I have just returned from my yearly pilgrimage to Burning Man, and it was an absolutely amazing adventure this year.
If you are not familiar with the event, it is an art festival held in the Nevada desert the week ending on Labor Day every year. This year’s sell out crowd of 50,000 participants brought a huge influx of first-timers, as well as the die-hards, making Black Rock City the 11th largest city in Nevada for one week a year. The other thing this sell out brought was media attention, which tends to change the dynamics of the crowd. That puts the responsibility of educating those new to the event with the unwritten rules and etiquette on those of us that have gone before. While making a little more work, it also gives you the chance to share something you love with someone who is experiencing it for the first time. I think that outweighs the minor negatives. After all, it is what we make of it.
Now comes the difficult transition back to the real world, the unpacking, the removal of dust (a nearly impossible task), and the physical rest needed to recover from transporting thousands of pounds of gear to and from the desert. All of this is made worthwhile by the experiences had while on the “Playa” every year. From the massive to the tiny art pieces that you find there, to each individual person that you meet, the creativity and resourcefulness of the participants blows your mind every time. The other aspect of this event and its participants, is the strength of the community it builds. To survive in that harsh of an environment, it requires that we actively help our neighbors and provide help to anyone we can. For example, during this trip, our electric golf cart “art car” experienced an electrical failure on its maiden voyage, and broke down. I began spreading the word to our neighbors that I needed someone with golf cart repair experience or an electrician, and within a few hours, 3 neighbors from a camp several blocks away graced our camp. They listened while I explained the problem, went back to their camp, and returned with the appropriate meters and tools to test the problem and confirm my suspicion of a faulty solenoid, and then to help implement a bypass of the faulty part (NEVER try this at home!!! Very dangerous…). A few minutes later we had a running vehicle! The bypass of the necessary component did end up frying several other parts downstream, but it got us around when we needed it to (my girlfriend is disabled, so it is her only way to see the burns and far off art installations). And stories like this are not uncommon, in fact our next door neighbors had problems with their gas golf cart and were helped by another nearby neighbor. All in all, it is an experience that I think everyone should try (that is if you think camping in the desert sounds fun…it can be very hard) sometime in their lives.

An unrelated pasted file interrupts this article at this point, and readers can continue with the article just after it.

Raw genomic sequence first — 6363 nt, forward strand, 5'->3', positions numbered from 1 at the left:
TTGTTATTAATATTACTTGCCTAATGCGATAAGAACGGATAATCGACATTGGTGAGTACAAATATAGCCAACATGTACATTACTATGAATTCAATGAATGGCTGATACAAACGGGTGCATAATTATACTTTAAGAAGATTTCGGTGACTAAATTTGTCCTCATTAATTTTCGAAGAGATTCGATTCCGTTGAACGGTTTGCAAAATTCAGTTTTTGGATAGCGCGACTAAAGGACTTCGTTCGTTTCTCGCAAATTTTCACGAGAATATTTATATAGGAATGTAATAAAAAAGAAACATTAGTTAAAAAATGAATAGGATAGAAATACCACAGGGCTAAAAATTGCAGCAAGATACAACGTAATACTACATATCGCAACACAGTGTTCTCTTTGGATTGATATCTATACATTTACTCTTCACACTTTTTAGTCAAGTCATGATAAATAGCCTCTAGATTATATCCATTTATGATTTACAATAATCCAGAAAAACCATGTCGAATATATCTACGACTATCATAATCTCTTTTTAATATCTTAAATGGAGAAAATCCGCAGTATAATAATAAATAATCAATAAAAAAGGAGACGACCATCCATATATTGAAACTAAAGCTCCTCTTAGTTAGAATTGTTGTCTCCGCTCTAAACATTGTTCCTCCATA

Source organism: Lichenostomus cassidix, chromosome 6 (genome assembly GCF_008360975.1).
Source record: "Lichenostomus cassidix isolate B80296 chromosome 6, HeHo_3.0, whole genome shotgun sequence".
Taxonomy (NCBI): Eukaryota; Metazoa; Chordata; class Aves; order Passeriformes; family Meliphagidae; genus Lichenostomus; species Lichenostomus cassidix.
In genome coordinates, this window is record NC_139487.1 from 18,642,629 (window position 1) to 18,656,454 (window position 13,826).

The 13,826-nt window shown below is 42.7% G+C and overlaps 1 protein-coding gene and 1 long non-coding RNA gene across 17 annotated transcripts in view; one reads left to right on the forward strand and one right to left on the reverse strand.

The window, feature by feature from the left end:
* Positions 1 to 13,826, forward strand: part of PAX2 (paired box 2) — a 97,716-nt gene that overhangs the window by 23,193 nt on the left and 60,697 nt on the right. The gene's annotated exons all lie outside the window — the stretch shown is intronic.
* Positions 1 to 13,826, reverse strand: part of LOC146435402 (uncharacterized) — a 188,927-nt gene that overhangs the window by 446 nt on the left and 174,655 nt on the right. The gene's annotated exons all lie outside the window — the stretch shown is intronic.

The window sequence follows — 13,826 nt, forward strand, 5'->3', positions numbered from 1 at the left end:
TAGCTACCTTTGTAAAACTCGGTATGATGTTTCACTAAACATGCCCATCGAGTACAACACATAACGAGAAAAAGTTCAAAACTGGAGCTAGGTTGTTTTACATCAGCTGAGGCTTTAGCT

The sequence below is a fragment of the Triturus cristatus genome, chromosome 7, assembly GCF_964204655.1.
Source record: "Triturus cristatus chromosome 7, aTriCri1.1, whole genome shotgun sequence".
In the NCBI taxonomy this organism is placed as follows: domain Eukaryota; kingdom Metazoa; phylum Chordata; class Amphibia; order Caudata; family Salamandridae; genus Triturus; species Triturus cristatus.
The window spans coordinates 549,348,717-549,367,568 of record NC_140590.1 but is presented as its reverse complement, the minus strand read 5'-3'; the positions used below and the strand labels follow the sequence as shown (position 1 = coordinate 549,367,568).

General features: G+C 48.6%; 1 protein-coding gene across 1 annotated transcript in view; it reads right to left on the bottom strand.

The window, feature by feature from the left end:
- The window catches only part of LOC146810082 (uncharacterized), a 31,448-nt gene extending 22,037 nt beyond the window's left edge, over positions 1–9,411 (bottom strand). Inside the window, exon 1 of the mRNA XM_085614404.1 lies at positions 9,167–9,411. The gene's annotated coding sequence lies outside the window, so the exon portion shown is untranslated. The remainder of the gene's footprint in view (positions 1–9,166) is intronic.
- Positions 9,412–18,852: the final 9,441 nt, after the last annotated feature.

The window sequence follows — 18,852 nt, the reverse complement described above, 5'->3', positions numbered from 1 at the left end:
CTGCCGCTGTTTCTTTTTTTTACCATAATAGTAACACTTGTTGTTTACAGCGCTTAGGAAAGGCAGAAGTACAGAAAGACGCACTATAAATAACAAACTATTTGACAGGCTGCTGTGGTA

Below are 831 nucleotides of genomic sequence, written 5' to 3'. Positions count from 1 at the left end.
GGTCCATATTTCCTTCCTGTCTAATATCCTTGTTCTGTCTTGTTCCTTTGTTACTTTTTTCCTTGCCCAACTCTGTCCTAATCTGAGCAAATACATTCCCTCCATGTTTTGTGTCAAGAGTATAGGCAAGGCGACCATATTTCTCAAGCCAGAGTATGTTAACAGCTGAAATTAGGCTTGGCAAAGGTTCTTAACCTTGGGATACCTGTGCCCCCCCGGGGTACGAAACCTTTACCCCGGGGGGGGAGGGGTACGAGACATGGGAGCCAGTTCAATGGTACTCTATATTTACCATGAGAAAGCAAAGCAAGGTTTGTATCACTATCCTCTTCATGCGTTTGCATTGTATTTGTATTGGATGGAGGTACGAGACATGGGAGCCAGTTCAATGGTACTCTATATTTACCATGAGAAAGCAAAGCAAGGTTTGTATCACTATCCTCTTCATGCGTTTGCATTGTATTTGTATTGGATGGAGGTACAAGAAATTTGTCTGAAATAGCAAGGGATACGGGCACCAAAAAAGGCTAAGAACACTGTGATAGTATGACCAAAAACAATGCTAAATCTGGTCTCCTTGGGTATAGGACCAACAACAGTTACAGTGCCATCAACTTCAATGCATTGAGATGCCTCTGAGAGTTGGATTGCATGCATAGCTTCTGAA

Here is a small gallery of images from my garden. My Rooster Spur peppers are starting to ripen, and I can’t wait to make something spicy! Maybe I will have to find a good recipe for Mongolian Beef. Anybody want to share one? Heirloom tomatoes are coming in now too, I harvested my first few yesterday, and they are oh so tasty! Some of the other images are of the smallest bees I have ever seen and a miniature grasshopper. Enjoy!
So I just finished going through some images from a recent trip to the Monterey Bay Aquarium, thought I would post a few. Their new display is focused on seahorses, and they have some seriously strange variations. These are just a few snaps that I grabbed while there with my mother (who was visiting from Idaho), my sister, her husband, and my niece. Hope you enjoy!
Hi! Welcome to my PhotoBlog. I am Rodney Moorehead, a professional photographer based in San Jose, California. This blog is primarily a place to share new images and information that I find interesting and relevant in the world of photography. I welcome any questions or comments, so please feel free to write!